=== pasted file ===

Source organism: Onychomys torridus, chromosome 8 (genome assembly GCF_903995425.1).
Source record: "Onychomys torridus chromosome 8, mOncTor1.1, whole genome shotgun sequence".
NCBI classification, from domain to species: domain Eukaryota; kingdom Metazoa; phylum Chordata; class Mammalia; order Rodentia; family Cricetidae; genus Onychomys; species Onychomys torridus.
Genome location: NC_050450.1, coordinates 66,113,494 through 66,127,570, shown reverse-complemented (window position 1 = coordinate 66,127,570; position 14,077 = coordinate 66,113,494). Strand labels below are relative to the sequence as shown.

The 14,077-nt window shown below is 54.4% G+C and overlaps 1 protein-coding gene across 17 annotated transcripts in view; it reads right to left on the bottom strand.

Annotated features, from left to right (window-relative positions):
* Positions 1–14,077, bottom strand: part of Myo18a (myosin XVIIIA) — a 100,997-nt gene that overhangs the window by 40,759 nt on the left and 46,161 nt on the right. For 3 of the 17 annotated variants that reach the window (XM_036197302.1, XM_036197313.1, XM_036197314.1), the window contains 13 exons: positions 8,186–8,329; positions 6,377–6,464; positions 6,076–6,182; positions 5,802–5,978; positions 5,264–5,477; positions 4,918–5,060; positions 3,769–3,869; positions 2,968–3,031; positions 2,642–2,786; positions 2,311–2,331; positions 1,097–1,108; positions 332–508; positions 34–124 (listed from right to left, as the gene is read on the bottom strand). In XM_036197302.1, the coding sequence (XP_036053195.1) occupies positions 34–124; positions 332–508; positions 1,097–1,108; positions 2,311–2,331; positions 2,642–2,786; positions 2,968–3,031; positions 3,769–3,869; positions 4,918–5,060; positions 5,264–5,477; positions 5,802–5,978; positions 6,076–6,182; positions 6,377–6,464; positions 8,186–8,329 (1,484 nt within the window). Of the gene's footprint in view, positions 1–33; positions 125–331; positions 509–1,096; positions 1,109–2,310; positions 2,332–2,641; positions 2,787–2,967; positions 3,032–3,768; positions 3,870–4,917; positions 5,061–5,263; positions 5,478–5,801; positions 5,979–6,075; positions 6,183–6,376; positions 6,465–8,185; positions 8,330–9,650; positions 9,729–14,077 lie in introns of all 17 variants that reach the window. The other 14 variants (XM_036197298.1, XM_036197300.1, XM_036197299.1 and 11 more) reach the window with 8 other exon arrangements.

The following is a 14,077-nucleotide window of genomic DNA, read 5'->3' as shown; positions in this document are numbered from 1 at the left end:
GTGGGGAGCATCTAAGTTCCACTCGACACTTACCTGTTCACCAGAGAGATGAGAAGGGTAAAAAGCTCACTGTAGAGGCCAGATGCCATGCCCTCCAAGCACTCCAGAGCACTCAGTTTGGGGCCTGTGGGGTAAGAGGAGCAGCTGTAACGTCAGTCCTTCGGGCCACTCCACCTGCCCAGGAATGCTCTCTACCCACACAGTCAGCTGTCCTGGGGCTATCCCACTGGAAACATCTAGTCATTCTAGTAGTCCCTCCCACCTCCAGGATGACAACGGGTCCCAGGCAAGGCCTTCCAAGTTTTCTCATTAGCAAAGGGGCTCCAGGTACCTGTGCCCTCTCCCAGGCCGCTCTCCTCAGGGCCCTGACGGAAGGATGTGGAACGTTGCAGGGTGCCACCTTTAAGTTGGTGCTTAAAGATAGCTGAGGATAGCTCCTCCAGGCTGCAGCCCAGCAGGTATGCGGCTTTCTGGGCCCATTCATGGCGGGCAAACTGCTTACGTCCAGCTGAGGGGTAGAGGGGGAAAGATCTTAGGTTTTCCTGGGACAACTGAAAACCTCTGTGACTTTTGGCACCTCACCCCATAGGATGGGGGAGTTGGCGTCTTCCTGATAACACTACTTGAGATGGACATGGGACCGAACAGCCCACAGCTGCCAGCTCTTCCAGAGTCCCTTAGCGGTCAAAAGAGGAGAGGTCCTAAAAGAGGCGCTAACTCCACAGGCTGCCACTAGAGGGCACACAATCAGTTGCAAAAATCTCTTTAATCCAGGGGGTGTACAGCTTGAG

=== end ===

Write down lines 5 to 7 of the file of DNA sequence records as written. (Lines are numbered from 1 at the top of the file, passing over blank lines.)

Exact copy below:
The 14,077-nt window shown below is 54.4% G+C and overlaps 1 protein-coding gene across 17 annotated transcripts in view; it reads right to left on the bottom strand.

Annotated features, from left to right (window-relative positions):
* Positions 1–14,077, bottom strand: part of Myo18a (myosin XVIIIA) — a 100,997-nt gene that overhangs the window by 40,759 nt on the left and 46,161 nt on the right. For 3 of the 17 annotated variants that reach the window (XM_036197302.1, XM_036197313.1, XM_036197314.1), the window contains 13 exons: positions 8,186–8,329; positions 6,377–6,464; positions 6,076–6,182; positions 5,802–5,978; positions 5,264–5,477; positions 4,918–5,060; positions 3,769–3,869; positions 2,968–3,031; positions 2,642–2,786; positions 2,311–2,331; positions 1,097–1,108; positions 332–508; positions 34–124 (listed from right to left, as the gene is read on the bottom strand). In XM_036197302.1, the coding sequence (XP_036053195.1) occupies positions 34–124; positions 332–508; positions 1,097–1,108; positions 2,311–2,331; positions 2,642–2,786; positions 2,968–3,031; positions 3,769–3,869; positions 4,918–5,060; positions 5,264–5,477; positions 5,802–5,978; positions 6,076–6,182; positions 6,377–6,464; positions 8,186–8,329 (1,484 nt within the window). Of the gene's footprint in view, positions 1–33; positions 125–331; positions 509–1,096; positions 1,109–2,310; positions 2,332–2,641; positions 2,787–2,967; positions 3,032–3,768; positions 3,870–4,917; positions 5,061–5,263; positions 5,478–5,801; positions 5,979–6,075; positions 6,183–6,376; positions 6,465–8,185; positions 8,330–9,650; positions 9,729–14,077 lie in introns of all 17 variants that reach the window. The other 14 variants (XM_036197298.1, XM_036197300.1, XM_036197299.1 and 11 more) reach the window with 8 other exon arrangements.